They decided to adopt. Then they decided to adopt from Guatemala. Then someone else decided they should actually go to Guatemala before they adopted a child from there: “You have to find ways to give back to a country that is going to be giving you the gift of a child.” It’s funny, isn’t it, how a simple nudge from someone else can completely change your life. Bill and Cherie did just that, and in 2004 they traveled to Guatemala, where they met Tita two nights before their flight back to the U.S. They had already spent eight days meeting people, places, and things. But they hadn’t met Tita yet, or La Limonada, or their future.

Tita turned out to be their inspiration: a woman who for five years had been singlehandedly working in one of the most dangerous and largest urban slums in Guatemala: providing care, comfort and food to the most vulnerable of the vulnerable. La Limonada is basically a settlement in a ravine, considered a Red Zone area because of how dangerous it is, and home to about 60,000-100,000 people. These people live in one of 10 different districts, each of which are ruled by rival gangs and invisible but life-threatening boundary lines.

What did Tita show Bill and Cherie on their last day in Guatemala? She showed them the shanties where families lived huddled together, she showed them families that dulled their hunger pain by sniffing glue, she told them about the sexual abuse that runs rampant in La Limonada, she told them about the gang violence and warfare that had her attending at least one funeral a week. But she also showed them the school she had started, she showed them the children she looked after, she told them about her plans for the future: how she wanted to be able to teach more kids, she wanted to reach out to gang members and show them a different way of life, she told them about wanting to start a vocational center for those gang members, she told them about wanting to send kids to school.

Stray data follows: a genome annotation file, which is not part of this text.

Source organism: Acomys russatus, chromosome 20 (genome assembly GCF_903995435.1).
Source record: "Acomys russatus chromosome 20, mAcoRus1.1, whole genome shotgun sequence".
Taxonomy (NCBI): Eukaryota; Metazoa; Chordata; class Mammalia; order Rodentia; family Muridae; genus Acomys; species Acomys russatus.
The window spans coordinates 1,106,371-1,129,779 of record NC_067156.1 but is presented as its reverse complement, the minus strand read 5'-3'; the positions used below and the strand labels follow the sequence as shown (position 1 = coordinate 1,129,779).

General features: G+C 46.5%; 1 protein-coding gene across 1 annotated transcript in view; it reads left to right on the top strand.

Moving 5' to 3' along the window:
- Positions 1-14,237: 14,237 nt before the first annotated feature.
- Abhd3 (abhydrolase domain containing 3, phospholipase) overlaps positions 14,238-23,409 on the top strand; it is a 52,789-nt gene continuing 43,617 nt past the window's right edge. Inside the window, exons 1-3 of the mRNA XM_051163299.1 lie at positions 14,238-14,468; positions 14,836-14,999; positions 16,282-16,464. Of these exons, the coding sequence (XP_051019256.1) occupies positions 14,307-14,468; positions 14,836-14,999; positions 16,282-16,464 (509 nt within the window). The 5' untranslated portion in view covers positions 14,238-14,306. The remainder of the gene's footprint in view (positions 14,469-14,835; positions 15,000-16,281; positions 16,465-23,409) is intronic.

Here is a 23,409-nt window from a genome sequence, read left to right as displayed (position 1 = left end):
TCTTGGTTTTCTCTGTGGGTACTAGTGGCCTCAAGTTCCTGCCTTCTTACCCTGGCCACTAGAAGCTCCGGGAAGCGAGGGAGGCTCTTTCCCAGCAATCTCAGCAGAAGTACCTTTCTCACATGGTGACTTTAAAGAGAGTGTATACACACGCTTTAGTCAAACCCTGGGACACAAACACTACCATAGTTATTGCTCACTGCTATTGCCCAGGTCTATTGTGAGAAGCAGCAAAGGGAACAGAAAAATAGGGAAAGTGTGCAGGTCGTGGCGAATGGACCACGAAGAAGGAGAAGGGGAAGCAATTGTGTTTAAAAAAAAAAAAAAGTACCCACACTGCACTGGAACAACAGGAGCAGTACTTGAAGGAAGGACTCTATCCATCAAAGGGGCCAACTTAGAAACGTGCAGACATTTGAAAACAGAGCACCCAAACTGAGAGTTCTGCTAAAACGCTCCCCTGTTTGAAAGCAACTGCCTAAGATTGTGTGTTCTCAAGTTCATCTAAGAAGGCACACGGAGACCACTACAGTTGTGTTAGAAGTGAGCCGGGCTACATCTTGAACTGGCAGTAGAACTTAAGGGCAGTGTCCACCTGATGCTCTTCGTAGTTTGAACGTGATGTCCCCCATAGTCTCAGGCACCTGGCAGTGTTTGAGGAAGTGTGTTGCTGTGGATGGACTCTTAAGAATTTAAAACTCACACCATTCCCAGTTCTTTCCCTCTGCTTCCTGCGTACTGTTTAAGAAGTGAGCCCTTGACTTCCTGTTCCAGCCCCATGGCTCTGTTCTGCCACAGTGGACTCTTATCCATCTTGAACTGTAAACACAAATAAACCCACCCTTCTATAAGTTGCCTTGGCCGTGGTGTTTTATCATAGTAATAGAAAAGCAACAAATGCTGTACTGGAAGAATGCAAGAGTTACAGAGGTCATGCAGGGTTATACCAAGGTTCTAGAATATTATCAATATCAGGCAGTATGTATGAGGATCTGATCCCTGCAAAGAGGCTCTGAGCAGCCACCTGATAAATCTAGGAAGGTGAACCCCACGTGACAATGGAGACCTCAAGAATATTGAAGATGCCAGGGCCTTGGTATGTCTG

Seeing and hearing these stories changed their lives. As much heart and as many plans as Tita had at the time, she was overwhelmed by the amount of work and money that it took to do everything she was doing or wanted to do. Bill and Cherie saw the need and opportunity to step in and help, and they did. And you know what? They’ve pretty much made all of Tita’s plans a reality.

Bill and Cherie founded Lemonade International and started raising money for Tita and La Limonada, and Bill allowed me to ask him some questions about how all of this came about. Here’s what happened since they founded Lemonade International, as a volunteer side project:

  • Bill quit his day job working in HR
  • Escuelita Mandarin joined the already functioning Escuelita Limon; together they serve over 300 children, and employ more than 40 local Guatemalans (you can learn about sponsoring one of these children here)
  • A Safe Home was created for children who had been abandoned, abused, and/or neglected. Safe Home currently cares for 16 children (you can find out more about Safe Home here)
  • Scholarships were created to keep students in school that are beyond the teaching capacity of Escuelita Limon and Escuelita Mandarin (much like public education in Haiti, public education in Guatemala is not an option-kids need scholarships for private schools in order to obtain a decent education; you can find out more about providing scholarships here)
  • A micro-finance project was started that is helping women from La Limonada learn how to start and run their own business (more info here)